(b) No union between persons of the same sex shall be recognized by this state as entitled to the benefits of marriage. This state shall not give effect to any public act, record, or judicial proceeding of any other state or jurisdiction respecting a relationship between persons of the same sex that is treated as a marriage under the laws of such other state or jurisdiction. The courts of this state shall have no jurisdiction to grant a divorce or separate maintenance with respect to any such relationship or otherwise to consider or rule on any of the parties´ respective rights arising as a result of or in connection with such relationship.”

Could someone please identify for me the more-than-one issues in that amendment? It seems to be that the two issues to be decided are

  1. A requirement that the state recognize only marriages that consist of one man and one woman, and
  2. A requirement that the state recognize only marriages that consist of one man and one woman.

Can someone please explain the difference?

I can’t find the judge’s decision online (yet — the court’s home page is here), but Arthur Leonard of Gay City News has some more details on the attempt to carve out two subjects in that amendment:

The Georgia measure defined marriage for all purposes of state law as the union of one man and one woman but added a somewhat ambiguous paragraph that could be interpreted as barring the Legislature from creating domestic partnerships or civil unions or conferring anything that might be called a “benefit of marriage” on any “union between persons of the same sex.” That paragraph also stripped Georgia courts of jurisdiction to decide legal issues arising “as a result of or in connection with such relationship.”

Lambda’s challenge to Amendment One was based on two arguments—that the amendment language appearing on the ballot seriously misled Georgia voters by creating the impression that the measure dealt only with the definition of marriage, and that the state Constitution’s “single-subject rule” was violated because voters who favored civil unions but not marriage for same-sex partners would have to vote to ban both in order to prevent gay marriage.

[Judge] Russell rejected the first argument, finding Georgia law merely required that ballot language “identify which amendment they are voting on;” a voters are left to educate themselves about an amendment’s content.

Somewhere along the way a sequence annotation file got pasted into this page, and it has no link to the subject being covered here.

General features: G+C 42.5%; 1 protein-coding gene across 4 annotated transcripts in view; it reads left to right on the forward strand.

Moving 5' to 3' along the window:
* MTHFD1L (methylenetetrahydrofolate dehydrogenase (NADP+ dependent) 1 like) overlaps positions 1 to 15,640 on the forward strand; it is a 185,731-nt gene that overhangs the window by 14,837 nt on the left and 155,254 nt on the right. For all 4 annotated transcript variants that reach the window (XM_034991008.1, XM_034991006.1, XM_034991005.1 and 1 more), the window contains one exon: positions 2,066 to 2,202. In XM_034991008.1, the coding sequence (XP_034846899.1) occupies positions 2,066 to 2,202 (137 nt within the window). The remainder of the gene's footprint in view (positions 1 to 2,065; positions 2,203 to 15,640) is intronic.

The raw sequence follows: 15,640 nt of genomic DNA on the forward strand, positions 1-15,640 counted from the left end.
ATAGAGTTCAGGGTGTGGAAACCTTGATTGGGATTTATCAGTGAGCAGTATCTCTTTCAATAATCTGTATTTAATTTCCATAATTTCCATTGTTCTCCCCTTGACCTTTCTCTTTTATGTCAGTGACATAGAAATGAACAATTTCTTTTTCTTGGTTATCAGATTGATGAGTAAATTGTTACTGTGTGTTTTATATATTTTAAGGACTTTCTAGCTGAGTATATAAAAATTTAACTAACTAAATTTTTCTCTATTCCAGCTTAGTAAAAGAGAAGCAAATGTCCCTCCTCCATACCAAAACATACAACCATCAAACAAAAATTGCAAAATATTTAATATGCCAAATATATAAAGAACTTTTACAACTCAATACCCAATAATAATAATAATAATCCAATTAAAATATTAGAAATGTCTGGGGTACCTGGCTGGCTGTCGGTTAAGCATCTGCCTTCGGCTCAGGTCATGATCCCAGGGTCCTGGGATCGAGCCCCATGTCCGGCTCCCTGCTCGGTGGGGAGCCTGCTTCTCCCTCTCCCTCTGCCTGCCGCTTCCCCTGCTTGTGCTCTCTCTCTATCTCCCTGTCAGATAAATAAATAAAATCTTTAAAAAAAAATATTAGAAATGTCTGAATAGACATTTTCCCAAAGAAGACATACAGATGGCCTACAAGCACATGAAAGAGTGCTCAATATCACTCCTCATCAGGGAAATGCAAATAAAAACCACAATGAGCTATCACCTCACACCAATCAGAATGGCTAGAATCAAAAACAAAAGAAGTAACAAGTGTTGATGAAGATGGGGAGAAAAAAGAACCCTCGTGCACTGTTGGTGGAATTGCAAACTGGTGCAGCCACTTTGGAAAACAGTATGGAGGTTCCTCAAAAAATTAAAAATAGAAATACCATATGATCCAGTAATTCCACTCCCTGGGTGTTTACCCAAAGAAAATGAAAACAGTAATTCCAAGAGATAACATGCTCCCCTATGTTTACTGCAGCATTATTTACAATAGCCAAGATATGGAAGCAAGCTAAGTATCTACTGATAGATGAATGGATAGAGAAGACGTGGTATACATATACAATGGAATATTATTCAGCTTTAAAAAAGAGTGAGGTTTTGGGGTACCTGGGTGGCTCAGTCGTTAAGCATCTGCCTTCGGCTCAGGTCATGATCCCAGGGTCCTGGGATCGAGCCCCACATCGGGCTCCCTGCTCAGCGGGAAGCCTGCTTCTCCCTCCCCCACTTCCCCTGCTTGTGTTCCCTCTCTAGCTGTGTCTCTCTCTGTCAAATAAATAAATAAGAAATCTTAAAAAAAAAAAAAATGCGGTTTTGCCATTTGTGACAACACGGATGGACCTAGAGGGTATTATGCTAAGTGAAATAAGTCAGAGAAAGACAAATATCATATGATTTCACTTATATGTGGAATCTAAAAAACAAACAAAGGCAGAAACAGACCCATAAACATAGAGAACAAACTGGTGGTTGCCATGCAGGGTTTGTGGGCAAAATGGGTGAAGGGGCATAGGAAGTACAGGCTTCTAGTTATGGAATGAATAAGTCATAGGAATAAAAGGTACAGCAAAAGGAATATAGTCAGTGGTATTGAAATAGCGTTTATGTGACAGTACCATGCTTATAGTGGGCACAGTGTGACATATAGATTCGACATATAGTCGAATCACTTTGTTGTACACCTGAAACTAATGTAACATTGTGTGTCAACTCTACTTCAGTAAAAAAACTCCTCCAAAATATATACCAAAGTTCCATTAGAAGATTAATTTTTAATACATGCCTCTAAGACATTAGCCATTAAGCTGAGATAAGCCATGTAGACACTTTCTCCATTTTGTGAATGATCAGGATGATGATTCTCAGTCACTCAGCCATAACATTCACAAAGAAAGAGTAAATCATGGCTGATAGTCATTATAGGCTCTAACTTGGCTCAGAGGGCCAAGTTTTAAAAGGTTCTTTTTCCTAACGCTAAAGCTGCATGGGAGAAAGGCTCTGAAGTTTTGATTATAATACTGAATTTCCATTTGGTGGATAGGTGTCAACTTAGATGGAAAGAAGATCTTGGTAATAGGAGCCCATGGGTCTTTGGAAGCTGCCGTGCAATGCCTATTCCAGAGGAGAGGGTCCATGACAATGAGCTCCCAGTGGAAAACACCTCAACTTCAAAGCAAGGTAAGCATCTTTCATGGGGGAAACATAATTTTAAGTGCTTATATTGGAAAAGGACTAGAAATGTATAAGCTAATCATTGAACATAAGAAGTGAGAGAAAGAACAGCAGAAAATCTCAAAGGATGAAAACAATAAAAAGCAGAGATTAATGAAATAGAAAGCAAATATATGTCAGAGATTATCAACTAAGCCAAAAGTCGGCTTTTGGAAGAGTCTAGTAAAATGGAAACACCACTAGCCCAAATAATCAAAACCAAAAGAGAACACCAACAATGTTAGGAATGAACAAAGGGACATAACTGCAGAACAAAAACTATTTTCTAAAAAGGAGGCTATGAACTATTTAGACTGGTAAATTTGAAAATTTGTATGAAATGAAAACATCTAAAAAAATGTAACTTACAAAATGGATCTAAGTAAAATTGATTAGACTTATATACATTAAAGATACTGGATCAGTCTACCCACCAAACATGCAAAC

However, Russell found merit to the single-subject issue, although she did not accept Lambda’s entire argument. Amendments can accomplish several goals, so long as they are germane to their central purpose, and the state contended that all aspects of Amendment One related to “the non-recognition of conjugal relationships between persons of the same sex.”

Russell agreed that this what the amendment would do, but found that the ballot question and the amendment’s text stated that banning same-sex marriage was its purpose; to the degree that the measure ventured beyond that purpose it was improperly embracing more than one policy question.

Lambda argued that the amendment had four policy objectives—to exclude same-sex couples from marriage, to prohibit recognition or creation of legal unions between persons of the same sex, to bar courts from recognizing certain official actions taken in other states and jurisdictions, and to divest courts of jurisdiction related to same sex relationships.

Russell found that the amendment measure fell short by addressing non-marital legal relationships, such as civil unions.

So we are expected to believe that “same sex marriage” and “same-sex civil unions” are two separate topics. Are they serious? Can they find a single context in which anyone — judge or otherwise — discusses “same-sex civil unions” without any reference to “same sex marriage”?

And even if those are, in some technical sense, separate legal issues, the consideration of related issues in a single constitutional amendment is specificall permitted in the Georgia Constitution. Article X, Section I, Paragraph II states in part:

If such proposal is ratified by a majority of the electors qualified to vote for members of the General Assembly voting thereon in such general election, such proposal shall become a part of this Constitution or shall become a new Constitution, as the case may be. Any proposal so approved shall take effect as provided in Paragraph VI of this article. When more than one amendment is submitted at the same time, they shall be so submitted as to enable the electors to vote on each amendment separately, provided that one or more new articles or related changes in one or more articles may be submitted as a single amendment.